- Department of Crop Production Ecology, Swedish University of Agricultural Sciences
- Leibniz Centre for Agricultural Landscape Research (ZALF)
Reckling, Moritz; Albertsson, Johannes; Vermue, Anthony; Carlsson, Georg; Watson, Christine A. A.; Justes, Eric; Bergkvist, Goeran; Jensen, Erik Steen; Topp, Cairistiona F. E.
In the face of climate change, cropping systems need to achieve a high performance, providing food and feed and adapting to variable environmental conditions. Diversification of cropping systems can support ecosystem services and associated biodiversity, but there is little evidence on which temporal field arrangement affects the performance of crop yields (productivity and stability), partly due to a lack of long-term data and appropriate indicators. The objectives of this study were to quantify the effect of cropping system diversification on yield stability, environmental adaptability, and the probability of diversified systems to outperform less diverse cereal-based systems in Europe. Spring and winter cereal yields were analyzed from long-term field experiments from Sweden, Scotland, and France. We investigated diversification through (i) introduction of perennial leys, (ii) increasing the proportion of ley in the rotation, (iii) varying the order in which crops are positioned in the rotation, (iv) introduction of grain legumes, and (v) introduction of cover crops. The results showed that cereal crops within cropping systems incorporating perennial leys outperformed systems without leys in 60–94% of the comparisons with higher probabilities at low fertilizer intensities. The yield stability of oat did not differ, but mean yields were 33% higher, when grown directly after the ley compared to oat grown two years later in the crop sequence under similar management. Durum wheat grown in a cropping system with grain legumes had higher yields in lower-yielding environmental conditions compared to rotations without legumes. Diversification with cover crops did not significantly affect yield stability. We conclude that diverse cropping systems can increase cereal productivity and environmental adaptability and are more likely to outperform less diverse systems especially when introducing perennial forage legumes into arable systems. Effects of diversification on cereal yield stability were inconsistent indicating that higher productivity is achievable without reducing yield variability. These novel findings can support the design of more diverse and high-performing cropping systems.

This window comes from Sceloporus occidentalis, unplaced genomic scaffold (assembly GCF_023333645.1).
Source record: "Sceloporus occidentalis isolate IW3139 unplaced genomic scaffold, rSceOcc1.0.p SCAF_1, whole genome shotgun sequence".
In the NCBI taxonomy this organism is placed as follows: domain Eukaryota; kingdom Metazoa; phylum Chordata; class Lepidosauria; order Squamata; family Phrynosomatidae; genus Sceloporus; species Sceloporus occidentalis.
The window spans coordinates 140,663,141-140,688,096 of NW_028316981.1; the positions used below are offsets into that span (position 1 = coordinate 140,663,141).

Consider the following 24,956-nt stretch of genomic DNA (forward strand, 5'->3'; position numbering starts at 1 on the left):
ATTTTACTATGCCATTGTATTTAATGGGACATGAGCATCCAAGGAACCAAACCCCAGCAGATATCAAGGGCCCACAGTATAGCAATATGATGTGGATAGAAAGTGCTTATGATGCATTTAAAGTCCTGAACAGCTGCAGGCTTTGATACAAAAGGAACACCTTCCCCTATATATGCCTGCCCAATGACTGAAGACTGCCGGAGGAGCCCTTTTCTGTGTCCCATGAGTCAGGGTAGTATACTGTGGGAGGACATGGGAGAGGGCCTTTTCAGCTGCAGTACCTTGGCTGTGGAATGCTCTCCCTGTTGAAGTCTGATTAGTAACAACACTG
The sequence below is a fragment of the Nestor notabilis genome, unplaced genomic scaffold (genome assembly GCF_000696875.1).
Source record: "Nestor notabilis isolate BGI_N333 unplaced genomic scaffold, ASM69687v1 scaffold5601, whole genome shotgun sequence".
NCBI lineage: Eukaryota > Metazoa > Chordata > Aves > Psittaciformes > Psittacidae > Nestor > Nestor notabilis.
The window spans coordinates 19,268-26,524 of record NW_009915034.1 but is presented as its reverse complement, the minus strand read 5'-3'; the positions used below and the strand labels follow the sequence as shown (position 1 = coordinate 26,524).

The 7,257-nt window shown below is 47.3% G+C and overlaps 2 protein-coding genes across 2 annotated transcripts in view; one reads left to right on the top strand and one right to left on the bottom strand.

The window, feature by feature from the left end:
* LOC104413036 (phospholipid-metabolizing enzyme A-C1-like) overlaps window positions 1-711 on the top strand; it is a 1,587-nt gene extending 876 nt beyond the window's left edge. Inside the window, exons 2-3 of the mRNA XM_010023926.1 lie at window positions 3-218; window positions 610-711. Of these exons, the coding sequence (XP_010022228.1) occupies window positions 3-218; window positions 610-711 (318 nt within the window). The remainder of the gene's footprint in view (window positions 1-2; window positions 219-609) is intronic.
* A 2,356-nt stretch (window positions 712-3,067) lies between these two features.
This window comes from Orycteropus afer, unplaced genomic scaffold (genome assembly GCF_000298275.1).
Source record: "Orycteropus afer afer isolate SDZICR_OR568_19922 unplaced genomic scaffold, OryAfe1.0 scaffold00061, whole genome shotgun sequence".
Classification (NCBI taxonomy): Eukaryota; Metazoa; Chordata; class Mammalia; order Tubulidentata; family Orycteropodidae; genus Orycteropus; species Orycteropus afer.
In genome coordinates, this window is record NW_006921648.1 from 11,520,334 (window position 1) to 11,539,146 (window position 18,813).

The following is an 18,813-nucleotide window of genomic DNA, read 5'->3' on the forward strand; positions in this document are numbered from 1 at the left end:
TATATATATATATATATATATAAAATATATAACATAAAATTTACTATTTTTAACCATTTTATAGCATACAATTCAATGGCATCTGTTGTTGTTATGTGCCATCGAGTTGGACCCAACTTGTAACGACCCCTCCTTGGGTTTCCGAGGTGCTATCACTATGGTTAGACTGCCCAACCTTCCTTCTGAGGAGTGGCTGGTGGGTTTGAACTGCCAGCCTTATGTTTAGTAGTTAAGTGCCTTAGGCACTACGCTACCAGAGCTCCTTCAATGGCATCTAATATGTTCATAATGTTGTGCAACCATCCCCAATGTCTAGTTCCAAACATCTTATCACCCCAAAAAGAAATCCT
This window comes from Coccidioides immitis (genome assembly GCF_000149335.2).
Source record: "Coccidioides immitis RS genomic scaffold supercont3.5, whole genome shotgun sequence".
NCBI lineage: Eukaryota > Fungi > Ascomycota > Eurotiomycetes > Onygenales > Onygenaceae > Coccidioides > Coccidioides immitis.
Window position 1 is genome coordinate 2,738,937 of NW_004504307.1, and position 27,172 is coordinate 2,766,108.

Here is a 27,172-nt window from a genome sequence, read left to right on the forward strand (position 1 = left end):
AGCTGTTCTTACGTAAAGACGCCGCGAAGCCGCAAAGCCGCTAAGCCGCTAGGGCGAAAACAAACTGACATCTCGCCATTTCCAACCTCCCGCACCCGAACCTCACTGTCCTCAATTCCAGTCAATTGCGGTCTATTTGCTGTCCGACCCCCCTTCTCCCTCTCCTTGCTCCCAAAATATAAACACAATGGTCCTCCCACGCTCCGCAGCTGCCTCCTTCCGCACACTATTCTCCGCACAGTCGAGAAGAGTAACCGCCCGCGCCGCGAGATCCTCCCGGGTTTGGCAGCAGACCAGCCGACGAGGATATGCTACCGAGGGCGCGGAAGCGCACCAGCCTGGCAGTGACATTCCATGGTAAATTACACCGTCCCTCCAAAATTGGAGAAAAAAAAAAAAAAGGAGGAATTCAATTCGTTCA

Coefficient of variation; Cover crops; Legumes; Ley; Oat; Rotation; Stability; Taylor's power law; Variability; Wheat
Agronomy for Sustainable Development
2022, Volume: 42, number: 6, article number: 118
SDG13 Climate action